New Tool Gives Cities a Clearer Picture of Bikes, Pedestrians

A new transportation analytics tool by StreetLight Data allows cities to view a detailed look at all biking and pedestrian trips.

by / January 23, 2019
A new transportation analytics tool by StreetLight Data allows cities to view a detailed look at all biking and pedestrian trips. Shutterstock

Cyclists and pedestrians may make up just a fraction of the activity on many city streets, but their presence is getting easier to measure and plan for.

StreetLight Data, which provides transportation analytics to both public-sector agencies and some private companies, has developed a new tool to measure cycling and walking activity. Much like its other data analytics tools, StreetLight Data examines publicly available location and movement data from mobile phones to get an understanding of the different modes of travel on streets, bikeways and other routes.

This information is key to not only put cycling infrastructure where it's needed, but to measure the soundness and use of that infrastructure, said Laura Schewel, CEO of StreetLight Data.

“One of the most important things we need to do for climate change and for urban vibrancy, as well as just for human health, is have more biking and walking. And if we’re not measuring it, we will not be able to manage to that goal,” she said, speaking last week from the annual meeting of the Transportation Research Board in Washington, D.C.

Some of the obvious use cases for the data include “infrastructure prioritization,” which allows transportation officials to make better decisions related to where biking and pedestrian infrastructure should be placed.

“You have to figure out, ‘where do I prioritize investment, and which types of things do I put where?’” said Schewel. “And if you are in the dark in terms of how many bikers and pedestrians are already in a place, you are not going to do a great job prioritizing.”

Information related to the pedestrian and bicycle traffic may be increasingly desired by cities as they look to become friendlier to these modes of mobility — often clearing the way for bike-share operations such as Jump or Lime — in efforts to reduce the number of vehicles on streets.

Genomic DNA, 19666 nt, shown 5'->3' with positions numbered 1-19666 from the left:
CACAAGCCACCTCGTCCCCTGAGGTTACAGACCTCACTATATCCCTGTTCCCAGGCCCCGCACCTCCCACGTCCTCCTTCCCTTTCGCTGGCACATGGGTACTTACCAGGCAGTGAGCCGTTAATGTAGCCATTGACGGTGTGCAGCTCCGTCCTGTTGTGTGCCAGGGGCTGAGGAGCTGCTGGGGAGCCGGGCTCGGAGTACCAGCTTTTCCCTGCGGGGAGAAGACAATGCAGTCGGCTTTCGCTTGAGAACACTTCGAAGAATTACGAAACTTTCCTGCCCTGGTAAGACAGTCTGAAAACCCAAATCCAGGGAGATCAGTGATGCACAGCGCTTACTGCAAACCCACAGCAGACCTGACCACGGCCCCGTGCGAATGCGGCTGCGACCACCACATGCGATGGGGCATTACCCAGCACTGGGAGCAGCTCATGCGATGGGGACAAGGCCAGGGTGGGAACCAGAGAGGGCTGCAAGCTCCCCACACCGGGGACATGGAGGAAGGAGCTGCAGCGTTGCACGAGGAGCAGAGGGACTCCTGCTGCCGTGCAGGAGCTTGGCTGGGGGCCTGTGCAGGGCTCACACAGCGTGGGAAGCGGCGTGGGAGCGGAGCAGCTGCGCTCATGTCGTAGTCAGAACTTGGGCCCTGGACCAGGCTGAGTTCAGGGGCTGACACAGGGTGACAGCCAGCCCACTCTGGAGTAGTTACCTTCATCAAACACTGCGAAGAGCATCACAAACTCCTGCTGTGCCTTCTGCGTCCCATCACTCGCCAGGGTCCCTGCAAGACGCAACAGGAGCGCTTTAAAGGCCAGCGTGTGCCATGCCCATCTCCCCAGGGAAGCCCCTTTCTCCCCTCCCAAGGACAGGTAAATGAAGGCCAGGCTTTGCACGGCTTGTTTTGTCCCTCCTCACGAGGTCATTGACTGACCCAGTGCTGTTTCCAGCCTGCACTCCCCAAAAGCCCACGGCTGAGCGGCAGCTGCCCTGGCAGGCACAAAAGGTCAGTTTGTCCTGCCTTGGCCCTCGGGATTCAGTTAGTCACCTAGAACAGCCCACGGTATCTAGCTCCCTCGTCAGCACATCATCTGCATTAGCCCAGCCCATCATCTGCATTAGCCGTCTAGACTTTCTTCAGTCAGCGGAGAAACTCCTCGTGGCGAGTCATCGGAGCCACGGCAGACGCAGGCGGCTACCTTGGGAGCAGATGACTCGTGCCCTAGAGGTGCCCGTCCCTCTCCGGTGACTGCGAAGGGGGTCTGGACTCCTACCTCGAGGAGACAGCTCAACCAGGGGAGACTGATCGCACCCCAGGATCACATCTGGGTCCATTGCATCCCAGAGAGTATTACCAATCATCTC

“It’s a sort of civic pride to have more bikers and multi-modality. There’s a lot of just political power behind the idea,” said Schewel.

Until the emergence of real-time data harvesting operations like StreetLight, knowing how many bikers were using city streets was often a vague and sometimes inaccurate snapshot.

The American Community Survey (ACS), conducted by the U.S. Census Bureau, has generally been the source officials turned to for cycling or pedestrian data. Incidentally, the ACS has pointed to reduced bike use in cities nationwide. The number of workers who commute via bike fell 3.2 percent from 2016 to 2017, USA Today reported. Looking at the nation’s 70 largest cities, 37 had a year-over-year decrease in biking from 2016 to 2017, the League of American Bicyclists reported in September 2018, relying on Census data.

However, the ACS survey may be too narrow a view into cycling, said Ken McLeod, policy director at the League of American Bicyclists.

“It's hard to say how good census data is at being representative,” said McLeod. “It only looks at trips to work and only counts someone as a bicycle commuter if they used a bicycle for most of their trips to work in the week prior to receiving the survey.”

Other data, said McLeod, suggests work commutes make up only 20 percent of total bicycle trips.

“So it's very possible that the census data does not do a great job of representing all trips,” he added. “If a city has a vibrant recreational cycling culture or a retired cycling community that would be entirely absent from the census data.”

Schewel stressed StreetLight Data collects all trips, regardless of the reason for the trip or how long it is.

“Both the survey data and our data are samples. But, I will say, there are some clear things that are different between our data and the survey data,” said Schewel.

“One difference, that is expected, is we see a lot more short, short trips,” she explained. “And that’s because people tend to forget short trips — that’s a known problem with surveys, people don’t recall their short trips very well.

“And the second thing is, the trips that are actually mixed mode. Like if I drove my car to work, and the parking lot was half a block away, and then I walked from the parking lot to the office, most surveys wouldn’t call that walk from the car to the office a trip. But we call it a trip,” she continued.

Cities seem to be interested in having a clear picture of bicycle use, and are generally requiring bike-share operators to share location and use data with the city as a condition for receiving an operational permit. For example, new regulation to take effect March 1 in Seattle will require bike-share companies to report trip data every three minutes, down from every five minutes today.

“We’re switching to a new data sharing protocol in which the vendors make certain data available via Application Program Interface (API) instead of sending reports to a third-party data warehouse,” explained Dawn Schellenberg, a spokeswoman for the Seattle Department of Transportation.

For now, StreetLight Data will not distinguish between personal bikes and those operated by app-based rental companies.

“Right now, a bike is a bike, whether it’s shared or not. So we count them all,” said Schewel

Skip Descant Staff Writer

Skip Descant writes about smart cities, the Internet of Things, transportation and other areas. He spent more than 12 years reporting for daily newspapers in Mississippi, Arkansas, Louisiana and California. He lives in downtown Sacramento.